Monday, July 28, 2014
"The Paris Letters": A Fresh Burst of Wonderful
I'm pretty sure that I need to go to Paris. NOW.
I've been to Paris twice in my life. Once when I lived in London, my roommate Deni and I hopped on the Chunnel and spent a three day weekend in Paris. We started together visiting his brother and going to museums. Deni got bored with that, so I continued on by myself which suited me better. I reveled in my alone time, popping into cafes and wine stores, stumbling upon my favorite museum EVER, the Musee d'Orsay, a beautiful art museum in an old refurbished train station. Deni and I would meet for dinner in the evenings, talking about our days of getting to know Paris in our own way.
About six years ago, my husband and I took a five day trip to Paris. It rained the whole time. Not just a little bit of rain, but the soaking kind. It didn't dull our experience at all. We walked everywhere huddled under one small umbrella, stopping for cafe creme when we needed a break. While on top of the Eifel Tower, we saw a storm moving in and ran to the bottom narrowly missing the gusty rain as we sought shelter in a cafe. We went to jazz clubs, and wonderful dinners, museums and parks. We walked until our feet hurt, got lost on the winding streets and loved every second of it.
After reading Janice MacLeod's "The Paris Letters" the pull to Paris with it's beautiful parks, museums, shops, markets and different pace of life gets hard to resist. Even more hard to resist is MacLeod's infectious creative attitude towards life. After realizing that her face paced, LA life complete with stressful career in marketing, does not satisfy her and isn't very fun, she makes a plan to get to Paris and become an artist. How does one begin the process of getting to Paris? Follow MacLeod's ingenious plan to either make or save $100 a day. She begins by using up the things she already has and stops the endless cycle of buying more and more. She sells her car, her bike, asks friends to meet her for coffee instead of pricey dinners, and sells paintings on Etsy (the rest of her list appears in the back of her book).
Rather than starting her year with a thin resolution to Lose 10 pounds, she challenges herself to write in her journal every day. She never forgets the saying on the card she bought when she was 20 years old that said, "Write to learn what you know." She needed to know that she was in charge of creating her life (don't we all?). In her wisdom from her journey to Paris she reflects that, "We must know how to design our lives. We are all artists, and each day is a canvas. Writing in my journal each day was how I redesigned my life. I became conscious of just how much I disliked my day-to-day existence. I would get up, react, and repeat. I had created a fast, busy, messy life. There was no one else to blame. I designed it, tried it, didn't like it, and had to erase and redesign."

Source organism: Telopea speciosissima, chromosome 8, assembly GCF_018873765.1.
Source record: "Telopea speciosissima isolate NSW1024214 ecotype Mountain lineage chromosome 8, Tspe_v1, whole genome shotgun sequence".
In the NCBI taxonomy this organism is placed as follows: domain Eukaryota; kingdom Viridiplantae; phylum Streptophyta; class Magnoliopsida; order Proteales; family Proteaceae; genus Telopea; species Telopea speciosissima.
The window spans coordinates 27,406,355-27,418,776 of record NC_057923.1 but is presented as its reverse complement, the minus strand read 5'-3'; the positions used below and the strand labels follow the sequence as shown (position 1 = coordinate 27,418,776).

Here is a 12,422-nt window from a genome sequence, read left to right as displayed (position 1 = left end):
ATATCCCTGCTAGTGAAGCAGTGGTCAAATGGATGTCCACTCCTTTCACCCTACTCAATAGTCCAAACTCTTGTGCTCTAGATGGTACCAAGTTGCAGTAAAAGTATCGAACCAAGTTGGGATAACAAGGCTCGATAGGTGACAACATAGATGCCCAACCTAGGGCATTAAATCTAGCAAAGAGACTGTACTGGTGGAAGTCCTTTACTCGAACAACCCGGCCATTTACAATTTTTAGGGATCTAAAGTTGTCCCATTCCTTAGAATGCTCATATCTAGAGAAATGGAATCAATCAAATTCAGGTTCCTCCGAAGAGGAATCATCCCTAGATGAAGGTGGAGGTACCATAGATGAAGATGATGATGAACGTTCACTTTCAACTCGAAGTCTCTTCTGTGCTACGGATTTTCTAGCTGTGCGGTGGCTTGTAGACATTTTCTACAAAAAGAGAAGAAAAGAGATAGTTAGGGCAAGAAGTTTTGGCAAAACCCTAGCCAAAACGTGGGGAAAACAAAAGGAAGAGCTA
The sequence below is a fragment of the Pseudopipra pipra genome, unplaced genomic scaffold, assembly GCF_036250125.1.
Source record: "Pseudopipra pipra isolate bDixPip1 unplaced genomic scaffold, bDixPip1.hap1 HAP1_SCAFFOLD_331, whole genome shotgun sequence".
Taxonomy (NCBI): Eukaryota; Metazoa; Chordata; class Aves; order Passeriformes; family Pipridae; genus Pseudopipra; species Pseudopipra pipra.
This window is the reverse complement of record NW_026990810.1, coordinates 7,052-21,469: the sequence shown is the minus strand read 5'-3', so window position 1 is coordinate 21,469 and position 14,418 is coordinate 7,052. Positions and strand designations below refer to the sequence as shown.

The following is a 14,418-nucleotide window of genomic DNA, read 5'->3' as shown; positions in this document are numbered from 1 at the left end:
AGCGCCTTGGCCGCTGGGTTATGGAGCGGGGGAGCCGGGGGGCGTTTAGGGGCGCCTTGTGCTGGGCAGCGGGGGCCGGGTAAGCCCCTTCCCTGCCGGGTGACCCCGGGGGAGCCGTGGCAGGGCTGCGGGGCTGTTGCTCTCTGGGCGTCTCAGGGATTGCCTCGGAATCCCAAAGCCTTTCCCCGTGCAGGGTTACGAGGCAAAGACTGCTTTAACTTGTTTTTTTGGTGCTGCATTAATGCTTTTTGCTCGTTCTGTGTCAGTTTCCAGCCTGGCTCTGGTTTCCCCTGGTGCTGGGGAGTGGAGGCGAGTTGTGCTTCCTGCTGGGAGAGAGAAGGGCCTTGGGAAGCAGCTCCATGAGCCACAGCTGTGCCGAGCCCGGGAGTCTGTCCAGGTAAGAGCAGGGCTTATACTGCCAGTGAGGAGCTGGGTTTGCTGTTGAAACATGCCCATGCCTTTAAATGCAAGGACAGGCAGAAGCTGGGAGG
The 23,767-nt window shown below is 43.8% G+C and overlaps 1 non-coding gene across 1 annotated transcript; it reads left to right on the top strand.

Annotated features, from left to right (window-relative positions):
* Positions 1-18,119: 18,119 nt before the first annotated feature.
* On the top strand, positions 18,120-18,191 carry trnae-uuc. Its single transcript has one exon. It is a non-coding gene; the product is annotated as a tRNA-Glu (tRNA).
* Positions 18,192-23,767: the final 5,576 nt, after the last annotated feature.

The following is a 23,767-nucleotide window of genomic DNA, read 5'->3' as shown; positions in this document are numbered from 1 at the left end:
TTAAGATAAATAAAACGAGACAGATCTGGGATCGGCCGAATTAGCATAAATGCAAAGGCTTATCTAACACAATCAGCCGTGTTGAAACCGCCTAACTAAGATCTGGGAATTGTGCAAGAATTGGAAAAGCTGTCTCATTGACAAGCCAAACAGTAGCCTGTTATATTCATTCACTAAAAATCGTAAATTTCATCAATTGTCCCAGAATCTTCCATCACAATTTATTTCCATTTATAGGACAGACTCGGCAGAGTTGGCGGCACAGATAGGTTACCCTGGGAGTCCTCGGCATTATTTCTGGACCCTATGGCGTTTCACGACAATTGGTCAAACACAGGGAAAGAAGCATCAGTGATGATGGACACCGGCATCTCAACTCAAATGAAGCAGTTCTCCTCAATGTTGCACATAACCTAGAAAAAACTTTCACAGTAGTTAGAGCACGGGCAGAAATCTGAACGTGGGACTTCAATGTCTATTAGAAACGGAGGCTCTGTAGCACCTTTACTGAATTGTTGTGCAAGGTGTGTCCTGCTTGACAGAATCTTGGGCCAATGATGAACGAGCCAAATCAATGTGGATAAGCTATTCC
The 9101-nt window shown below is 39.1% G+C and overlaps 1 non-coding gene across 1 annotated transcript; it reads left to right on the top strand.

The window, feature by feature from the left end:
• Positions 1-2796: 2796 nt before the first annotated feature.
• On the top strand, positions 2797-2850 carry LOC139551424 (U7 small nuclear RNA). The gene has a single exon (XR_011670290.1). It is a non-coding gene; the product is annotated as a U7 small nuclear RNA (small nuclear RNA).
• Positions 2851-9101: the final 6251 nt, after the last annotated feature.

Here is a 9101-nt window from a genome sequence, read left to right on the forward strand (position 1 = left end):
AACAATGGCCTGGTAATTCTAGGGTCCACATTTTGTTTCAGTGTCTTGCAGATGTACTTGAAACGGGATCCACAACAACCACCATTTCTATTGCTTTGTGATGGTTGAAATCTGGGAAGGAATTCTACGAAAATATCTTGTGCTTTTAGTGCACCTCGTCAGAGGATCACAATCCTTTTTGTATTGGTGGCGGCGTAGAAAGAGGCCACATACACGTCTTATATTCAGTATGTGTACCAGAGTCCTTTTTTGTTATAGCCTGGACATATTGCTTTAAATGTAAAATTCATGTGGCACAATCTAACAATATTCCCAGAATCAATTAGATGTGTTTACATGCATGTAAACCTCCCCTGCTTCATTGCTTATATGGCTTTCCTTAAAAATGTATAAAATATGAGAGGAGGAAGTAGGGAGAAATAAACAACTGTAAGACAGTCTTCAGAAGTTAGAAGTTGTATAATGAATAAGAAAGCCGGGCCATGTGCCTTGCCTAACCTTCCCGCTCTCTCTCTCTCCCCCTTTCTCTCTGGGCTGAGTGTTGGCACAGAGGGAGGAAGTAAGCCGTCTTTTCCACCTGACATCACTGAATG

How many times in your life have you felt this way but didn't do anything to change the "get up, react, and repeat" part? Maybe you are stuck right now in your daily grind and don't know how to make change.
What I love about MacLeod's book is that she used her creativity to find out how to make money by doing what she loves - writing letters and painting. She combined those two talents and developed her Paris letters concept. She also found love, found contentment, learned to love herself more, and learned a new language. Not a bad year.
This book inspired me, and it was another reminder of how important writing is in my own life. I do make excuses for how I don't have time to do it (when I have plenty of time to watch Master Chef and House Hunters and the occasional episode of Chopped). We all have the time to do the things that will free us from the lives we created that we don't like very much. What do you want to do that you have never thought you could do? Why not do it?
It also reminded me that traveling and getting out of our daily grind can make a huge difference. We build routines of drudgery and don't always know how to break the cycle especially when it is a cycle of necessity or one that revolves around our children, or our spouses, or jobs that we think we need because we are too afraid to take the leap and change.
If you read "The Paris Letters" you might just get the motivation that you need to create a fresh burst of new wonderful in your own world. And, I bet, you might just want to go to Paris. NOW.